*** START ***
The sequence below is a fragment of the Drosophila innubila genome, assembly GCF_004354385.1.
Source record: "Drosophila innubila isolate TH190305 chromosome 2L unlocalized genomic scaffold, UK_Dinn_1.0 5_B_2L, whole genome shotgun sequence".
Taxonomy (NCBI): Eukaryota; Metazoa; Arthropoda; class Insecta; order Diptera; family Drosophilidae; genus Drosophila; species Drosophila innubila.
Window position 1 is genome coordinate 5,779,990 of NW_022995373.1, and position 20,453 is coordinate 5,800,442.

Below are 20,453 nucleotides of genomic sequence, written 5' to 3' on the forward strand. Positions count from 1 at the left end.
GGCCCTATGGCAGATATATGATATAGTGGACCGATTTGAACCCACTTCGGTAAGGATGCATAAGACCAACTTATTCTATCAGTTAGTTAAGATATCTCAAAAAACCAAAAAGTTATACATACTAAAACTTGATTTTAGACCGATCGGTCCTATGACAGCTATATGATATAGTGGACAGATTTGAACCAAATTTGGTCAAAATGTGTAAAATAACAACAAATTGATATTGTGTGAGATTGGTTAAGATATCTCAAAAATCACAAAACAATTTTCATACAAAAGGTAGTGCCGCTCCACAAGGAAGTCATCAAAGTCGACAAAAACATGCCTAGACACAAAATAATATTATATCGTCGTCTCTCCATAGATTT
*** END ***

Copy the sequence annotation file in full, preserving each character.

The sequence below is a fragment of the Drosophila innubila genome, assembly GCF_004354385.1.
Source record: "Drosophila innubila isolate TH190305 chromosome 2L unlocalized genomic scaffold, UK_Dinn_1.0 5_B_2L, whole genome shotgun sequence".
Taxonomy (NCBI): Eukaryota; Metazoa; Arthropoda; class Insecta; order Diptera; family Drosophilidae; genus Drosophila; species Drosophila innubila.
Window position 1 is genome coordinate 5,779,990 of NW_022995373.1, and position 20,453 is coordinate 5,800,442.

Below are 20,453 nucleotides of genomic sequence, written 5' to 3' on the forward strand. Positions count from 1 at the left end.
GGCCCTATGGCAGATATATGATATAGTGGACCGATTTGAACCCACTTCGGTAAGGATGCATAAGACCAACTTATTCTATCAGTTAGTTAAGATATCTCAAAAAACCAAAAAGTTATACATACTAAAACTTGATTTTAGACCGATCGGTCCTATGACAGCTATATGATATAGTGGACAGATTTGAACCAAATTTGGTCAAAATGTGTAAAATAACAACAAATTGATATTGTGTGAGATTGGTTAAGATATCTCAAAAATCACAAAACAATTTTCATACAAAAGGTAGTGCCGCTCCACAAGGAAGTCATCAAAGTCGACAAAAACATGCCTAGACACAAAATAATATTATATCGTCGTCTCTCCATAGATTT